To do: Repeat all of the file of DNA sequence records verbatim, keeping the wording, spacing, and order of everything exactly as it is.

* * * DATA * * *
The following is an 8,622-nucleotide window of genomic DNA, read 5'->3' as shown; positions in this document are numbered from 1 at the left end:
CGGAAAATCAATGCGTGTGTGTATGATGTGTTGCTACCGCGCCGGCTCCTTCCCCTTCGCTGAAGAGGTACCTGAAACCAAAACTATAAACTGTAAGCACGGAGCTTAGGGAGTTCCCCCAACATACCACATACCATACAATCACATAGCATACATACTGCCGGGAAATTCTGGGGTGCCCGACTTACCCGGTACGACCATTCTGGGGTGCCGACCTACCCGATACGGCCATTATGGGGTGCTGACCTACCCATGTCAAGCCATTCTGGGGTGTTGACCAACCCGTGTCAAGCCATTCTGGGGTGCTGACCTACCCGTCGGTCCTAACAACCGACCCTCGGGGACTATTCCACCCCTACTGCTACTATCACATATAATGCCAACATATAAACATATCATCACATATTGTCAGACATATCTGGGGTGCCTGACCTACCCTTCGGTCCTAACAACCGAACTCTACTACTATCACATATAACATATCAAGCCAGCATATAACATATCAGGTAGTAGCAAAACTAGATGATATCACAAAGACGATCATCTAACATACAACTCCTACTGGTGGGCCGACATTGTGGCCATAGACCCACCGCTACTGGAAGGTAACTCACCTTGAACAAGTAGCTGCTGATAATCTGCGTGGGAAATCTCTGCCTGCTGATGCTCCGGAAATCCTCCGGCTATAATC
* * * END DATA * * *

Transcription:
The following is an 8,622-nucleotide window of genomic DNA, read 5'->3' as shown; positions in this document are numbered from 1 at the left end:
CGGAAAATCAATGCGTGTGTGTATGATGTGTTGCTACCGCGCCGGCTCCTTCCCCTTCGCTGAAGAGGTACCTGAAACCAAAACTATAAACTGTAAGCACGGAGCTTAGGGAGTTCCCCCAACATACCACATACCATACAATCACATAGCATACATACTGCCGGGAAATTCTGGGGTGCCCGACTTACCCGGTACGACCATTCTGGGGTGCCGACCTACCCGATACGGCCATTATGGGGTGCTGACCTACCCATGTCAAGCCATTCTGGGGTGTTGACCAACCCGTGTCAAGCCATTCTGGGGTGCTGACCTACCCGTCGGTCCTAACAACCGACCCTCGGGGACTATTCCACCCCTACTGCTACTATCACATATAATGCCAACATATAAACATATCATCACATATTGTCAGACATATCTGGGGTGCCTGACCTACCCTTCGGTCCTAACAACCGAACTCTACTACTATCACATATAACATATCAAGCCAGCATATAACATATCAGGTAGTAGCAAAACTAGATGATATCACAAAGACGATCATCTAACATACAACTCCTACTGGTGGGCCGACATTGTGGCCATAGACCCACCGCTACTGGAAGGTAACTCACCTTGAACAAGTAGCTGCTGATAATCTGCGTGGGAAATCTCTGCCTGCTGATGCTCCGGAAATCCTCCGGCTATAATC